Biden is ready to turn the page on a showdown with Trump. His road to re-election will not be easy

(CNN) — President Joe Biden officially turned the page on the general election on Wednesday, facing a race against former President Donald Trump that will test his ability to revive key aspects of his winning coalition in the race. .

The campaign believes the New Hampshire primary results were enough to suggest Trump will be the Republican nominee. Just as a challenger seemed to have become clear, the challenges to Biden’s efforts and re-calling the crucial voting blocs that helped propel him into office became clear.

Biden’s road to victory will not be easy. His campaign advisers readily admit that this year’s race will be extremely close and say their efforts will accelerate in the coming weeks. He faces a party that, according to the polls, will choose a different candidate. And divisions within their coalition, largely over the war in Gaza, have become increasingly visible to the public.

On Tuesday, those rifts were on vivid display during a speech in Virginia on abortion rights, which would otherwise be a galvanizing issue for Democrats. Biden was interrupted more than a dozen times by people protesting the war in Gaza, who were eventually overwhelmed by supporters cheering for Biden. Hours later, he was predicted to win the New Hampshire primary even though his name was not on the ballot.

On Wednesday, he won a key endorsement from the United Auto Workers, which initially avoided endorsing Biden amid concerns about his push toward electric vehicles. The endorsement followed Biden’s appeal to union members and working-class voters, including a visit to the UAW picket line last year. The announcement may have its biggest impact in Michigan, where Biden won by 3 points in 2020.

And this Thursday, a pair of events will aim to strengthen Biden’s position on economic issues, which have proven frustratingly difficult for the president to gain momentum over the past year. He will travel to battleground Wisconsin to tout infrastructure investments, while his Treasury secretary, Janet Yellen, will make a rare contrast with Trump in a keynote address.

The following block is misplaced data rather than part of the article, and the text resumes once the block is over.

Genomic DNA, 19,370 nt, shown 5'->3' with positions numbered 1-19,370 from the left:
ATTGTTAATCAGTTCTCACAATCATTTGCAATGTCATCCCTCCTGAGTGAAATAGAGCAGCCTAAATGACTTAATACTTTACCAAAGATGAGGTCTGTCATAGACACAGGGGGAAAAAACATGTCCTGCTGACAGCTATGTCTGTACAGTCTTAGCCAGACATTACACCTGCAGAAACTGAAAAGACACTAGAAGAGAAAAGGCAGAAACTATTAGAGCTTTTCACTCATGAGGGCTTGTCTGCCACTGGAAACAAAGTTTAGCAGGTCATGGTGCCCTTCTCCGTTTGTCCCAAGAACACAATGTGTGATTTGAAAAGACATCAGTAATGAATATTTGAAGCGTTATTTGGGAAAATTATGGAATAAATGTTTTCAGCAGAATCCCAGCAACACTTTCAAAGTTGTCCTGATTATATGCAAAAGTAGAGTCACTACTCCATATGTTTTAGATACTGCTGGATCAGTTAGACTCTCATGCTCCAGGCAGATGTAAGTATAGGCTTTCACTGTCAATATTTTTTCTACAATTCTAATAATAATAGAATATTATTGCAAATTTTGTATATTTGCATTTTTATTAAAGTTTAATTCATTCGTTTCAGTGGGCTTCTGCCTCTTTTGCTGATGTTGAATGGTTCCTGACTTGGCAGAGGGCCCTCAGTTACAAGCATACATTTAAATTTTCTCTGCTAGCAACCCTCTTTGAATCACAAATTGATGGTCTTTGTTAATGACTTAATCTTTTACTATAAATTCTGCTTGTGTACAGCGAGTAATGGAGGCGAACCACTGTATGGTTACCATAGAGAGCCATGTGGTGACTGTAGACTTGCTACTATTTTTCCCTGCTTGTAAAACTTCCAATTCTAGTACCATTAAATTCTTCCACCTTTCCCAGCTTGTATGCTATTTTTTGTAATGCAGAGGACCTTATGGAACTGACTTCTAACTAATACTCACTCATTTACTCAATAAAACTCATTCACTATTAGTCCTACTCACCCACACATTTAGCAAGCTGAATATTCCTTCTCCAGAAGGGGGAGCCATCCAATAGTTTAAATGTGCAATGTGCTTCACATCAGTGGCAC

The series of commitments underscores the opportunities and challenges facing Biden as he enters the race against an opponent he has openly described as a threat to democracy, but some polls show him with a small lead nationally.

As the campaign begins in earnest, the president’s team says they are ready for battle.

“In politics, you run like you’re down when you win or lose,” Biden campaign co-chairman Cedric Richmond said Wednesday. “Let’s run like we’re behind.”

Biden’s advisers were eager for a one-on-one contest with Trump, believing it easier to argue for his election once he has secured the nomination.

They saw Trump’s complaint-filled speech on Tuesday night — in which he complained about Nikki Haley’s decision to stay in the race and insulted her choice of dress — as the perfect example of the split screen they hope will unfold. Repeatedly in the coming months, as the former president vows to wage a campaign of retaliation. Campaign officials also analyzed results from Iowa and New Hampshire, which found signs of unrest among independents about Trump and a lack of enthusiasm among some Republicans.

“They’re struggling to make themselves acceptable to these key voters who will ultimately decide the November election,” said deputy campaign manager Quentin Fulks.

Deep divisions in Biden’s Gaza coalition

Biden faces a similar problem with some factions of Democrats who remain angry over his handling of the war between Israel and Hamas in Gaza.

Protesters at Tuesday’s event in northern Virginia chanted “Genocide Joe” and displayed Palestinian flags, reflecting unease among some progressives about the president’s handling of the conflict. It has now become routine for Biden’s public events to be interrupted by similar protests (including one where he accepted the UAW’s endorsement on Wednesday), though the number of protesters at the abortion speech was higher than previously seen.

Last year, Biden met with Arab-American leaders at the White House, who asked him to support a ceasefire in Gaza. His advisers say he views the Gaza war not from a political perspective, but as a commander in chief.

This Wednesday he had a “very respectful conversation” with members of the UAW who raised the Gaza issue, according to Rep. Debbie Dingell, D-Mich., who said Biden and his fellow Democrats have to grapple with the issue.